A divided California Supreme Court took another step to reduce lengthy prison sentences for juveniles tried as adults, ruling that terms of 50 years or more for violent sex crimes violate constitutional standards based on youths’ lack of maturity and their prospect of future rehabilitation, the San Francisco Chronicle reports. The court did not specify a maximum sentence, but noted that a recent law would have made the 16-year-old defendants in the case eligible for parole hearings after 25 years if they had murdered their victims after raping them. One of the youths was sentenced to 50 years to life in prison, and the other, found to be the leader, got 58 years to life. “A lawful sentence must offer hope of restoration … a chance for fulfillment outside prison walls, and a chance for reconciliation with society,” Justice Goodwin Liu said in the 4-3 ruling. He told a lower court judge to consider those factors, and the youths’ backgrounds, in resentencing them.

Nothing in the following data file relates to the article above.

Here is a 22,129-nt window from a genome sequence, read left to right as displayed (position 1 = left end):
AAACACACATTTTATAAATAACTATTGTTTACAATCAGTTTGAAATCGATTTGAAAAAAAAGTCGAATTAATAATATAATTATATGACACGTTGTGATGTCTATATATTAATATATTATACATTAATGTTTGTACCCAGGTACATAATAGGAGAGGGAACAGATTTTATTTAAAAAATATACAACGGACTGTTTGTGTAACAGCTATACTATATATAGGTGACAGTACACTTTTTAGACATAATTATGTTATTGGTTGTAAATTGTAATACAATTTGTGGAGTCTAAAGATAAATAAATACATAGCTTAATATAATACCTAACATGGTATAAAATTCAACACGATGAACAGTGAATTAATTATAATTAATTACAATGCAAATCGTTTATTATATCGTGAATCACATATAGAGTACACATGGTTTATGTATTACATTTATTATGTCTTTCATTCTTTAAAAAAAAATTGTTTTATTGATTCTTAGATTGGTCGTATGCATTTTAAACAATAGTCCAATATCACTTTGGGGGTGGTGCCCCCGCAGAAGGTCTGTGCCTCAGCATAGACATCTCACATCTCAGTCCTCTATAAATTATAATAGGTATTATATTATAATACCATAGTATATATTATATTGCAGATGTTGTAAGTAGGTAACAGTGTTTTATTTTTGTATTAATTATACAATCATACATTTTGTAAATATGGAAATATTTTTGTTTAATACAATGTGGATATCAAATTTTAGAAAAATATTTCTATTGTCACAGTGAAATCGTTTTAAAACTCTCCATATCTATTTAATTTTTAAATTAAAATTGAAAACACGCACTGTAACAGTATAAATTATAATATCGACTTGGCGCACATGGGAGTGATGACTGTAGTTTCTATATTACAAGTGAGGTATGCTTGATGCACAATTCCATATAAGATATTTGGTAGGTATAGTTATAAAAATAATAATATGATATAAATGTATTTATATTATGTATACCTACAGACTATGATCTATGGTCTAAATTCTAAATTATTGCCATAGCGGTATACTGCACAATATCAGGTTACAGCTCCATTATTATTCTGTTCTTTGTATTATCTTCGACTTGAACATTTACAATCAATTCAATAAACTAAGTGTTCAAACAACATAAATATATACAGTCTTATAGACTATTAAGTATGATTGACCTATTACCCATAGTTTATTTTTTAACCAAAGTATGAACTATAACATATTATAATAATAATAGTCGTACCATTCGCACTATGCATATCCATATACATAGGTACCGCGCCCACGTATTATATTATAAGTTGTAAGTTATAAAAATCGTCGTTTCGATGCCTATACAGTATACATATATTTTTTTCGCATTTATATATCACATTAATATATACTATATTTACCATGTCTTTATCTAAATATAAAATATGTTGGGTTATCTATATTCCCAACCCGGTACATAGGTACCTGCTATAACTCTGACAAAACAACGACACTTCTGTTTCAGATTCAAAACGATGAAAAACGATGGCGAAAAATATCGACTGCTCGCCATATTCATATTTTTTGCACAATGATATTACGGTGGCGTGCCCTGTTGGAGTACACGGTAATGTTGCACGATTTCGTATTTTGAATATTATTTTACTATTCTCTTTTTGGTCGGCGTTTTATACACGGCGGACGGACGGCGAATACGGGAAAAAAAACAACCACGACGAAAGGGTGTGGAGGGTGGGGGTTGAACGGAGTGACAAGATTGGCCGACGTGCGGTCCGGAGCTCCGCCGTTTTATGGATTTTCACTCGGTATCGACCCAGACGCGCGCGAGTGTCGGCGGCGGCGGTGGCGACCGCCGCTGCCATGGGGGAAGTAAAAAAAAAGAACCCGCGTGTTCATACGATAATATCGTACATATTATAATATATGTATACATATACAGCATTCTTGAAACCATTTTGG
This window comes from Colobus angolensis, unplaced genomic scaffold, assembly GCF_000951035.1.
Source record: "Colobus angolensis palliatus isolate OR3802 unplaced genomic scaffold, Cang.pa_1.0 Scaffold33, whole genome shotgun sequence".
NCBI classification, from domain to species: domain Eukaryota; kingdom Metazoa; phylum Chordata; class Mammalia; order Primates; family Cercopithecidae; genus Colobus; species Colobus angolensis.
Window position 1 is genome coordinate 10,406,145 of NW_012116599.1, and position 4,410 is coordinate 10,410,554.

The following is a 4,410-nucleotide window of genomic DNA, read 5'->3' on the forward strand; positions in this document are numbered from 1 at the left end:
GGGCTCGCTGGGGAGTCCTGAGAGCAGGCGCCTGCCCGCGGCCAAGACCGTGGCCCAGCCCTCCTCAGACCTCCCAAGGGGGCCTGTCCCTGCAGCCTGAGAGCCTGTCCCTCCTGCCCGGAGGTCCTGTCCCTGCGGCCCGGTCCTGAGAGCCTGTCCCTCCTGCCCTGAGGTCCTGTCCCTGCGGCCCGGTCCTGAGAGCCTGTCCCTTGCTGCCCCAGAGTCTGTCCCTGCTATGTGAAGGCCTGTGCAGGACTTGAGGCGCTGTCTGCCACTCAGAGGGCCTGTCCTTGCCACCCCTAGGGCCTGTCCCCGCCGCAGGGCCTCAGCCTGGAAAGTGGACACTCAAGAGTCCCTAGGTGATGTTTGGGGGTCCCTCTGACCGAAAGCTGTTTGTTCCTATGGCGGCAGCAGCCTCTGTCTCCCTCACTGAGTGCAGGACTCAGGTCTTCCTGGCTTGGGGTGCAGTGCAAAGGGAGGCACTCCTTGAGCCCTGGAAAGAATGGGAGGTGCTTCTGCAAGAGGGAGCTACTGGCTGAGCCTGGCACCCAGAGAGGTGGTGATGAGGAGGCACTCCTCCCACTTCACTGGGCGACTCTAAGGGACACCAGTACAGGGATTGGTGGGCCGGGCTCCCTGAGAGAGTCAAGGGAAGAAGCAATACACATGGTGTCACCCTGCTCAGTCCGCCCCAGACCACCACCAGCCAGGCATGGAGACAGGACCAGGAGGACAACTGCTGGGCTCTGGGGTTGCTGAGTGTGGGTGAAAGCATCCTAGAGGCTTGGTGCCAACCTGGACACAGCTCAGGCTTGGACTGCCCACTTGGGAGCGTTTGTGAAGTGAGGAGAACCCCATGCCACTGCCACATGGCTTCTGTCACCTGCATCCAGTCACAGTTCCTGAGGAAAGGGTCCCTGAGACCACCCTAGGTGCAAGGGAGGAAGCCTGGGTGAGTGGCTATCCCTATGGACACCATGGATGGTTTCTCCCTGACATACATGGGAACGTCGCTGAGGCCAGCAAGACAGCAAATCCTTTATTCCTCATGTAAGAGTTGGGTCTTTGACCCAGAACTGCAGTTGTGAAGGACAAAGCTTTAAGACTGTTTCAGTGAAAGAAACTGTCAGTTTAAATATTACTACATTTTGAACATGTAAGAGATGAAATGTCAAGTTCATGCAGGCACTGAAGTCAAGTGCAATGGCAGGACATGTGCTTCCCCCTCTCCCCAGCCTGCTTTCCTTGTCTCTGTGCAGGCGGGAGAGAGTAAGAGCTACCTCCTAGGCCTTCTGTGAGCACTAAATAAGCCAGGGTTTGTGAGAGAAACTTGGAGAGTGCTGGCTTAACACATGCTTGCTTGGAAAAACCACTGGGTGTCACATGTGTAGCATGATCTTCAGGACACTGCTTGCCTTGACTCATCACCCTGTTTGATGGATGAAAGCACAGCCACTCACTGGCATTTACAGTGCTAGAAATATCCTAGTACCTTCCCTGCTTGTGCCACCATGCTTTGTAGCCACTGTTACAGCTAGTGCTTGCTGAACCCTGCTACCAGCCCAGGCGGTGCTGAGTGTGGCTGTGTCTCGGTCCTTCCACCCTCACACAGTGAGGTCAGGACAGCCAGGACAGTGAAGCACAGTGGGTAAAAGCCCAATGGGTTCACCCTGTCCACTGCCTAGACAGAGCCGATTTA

In dissent, Chief Justice Tani Cantil-Sakauye said the sentences did not violate the constitutional ban on cruel and unusual punishment because they were within the two youths’ normal life expectancies — one would be 66 when he becomes eligible for parole, the other 74, and the average 16-year-old can now expect to live until 79. Both defendants will have a “realistic … opportunity for parole within their lifetimes,” and that is all the Constitution requires, Cantil-Sakauye said. The youths in this case, Leonel C. and William R., each was convicted of two counts of violating the one-strike law for kidnapping and raping two girls, aged 15 and 16, outside a birthday party in San Diego.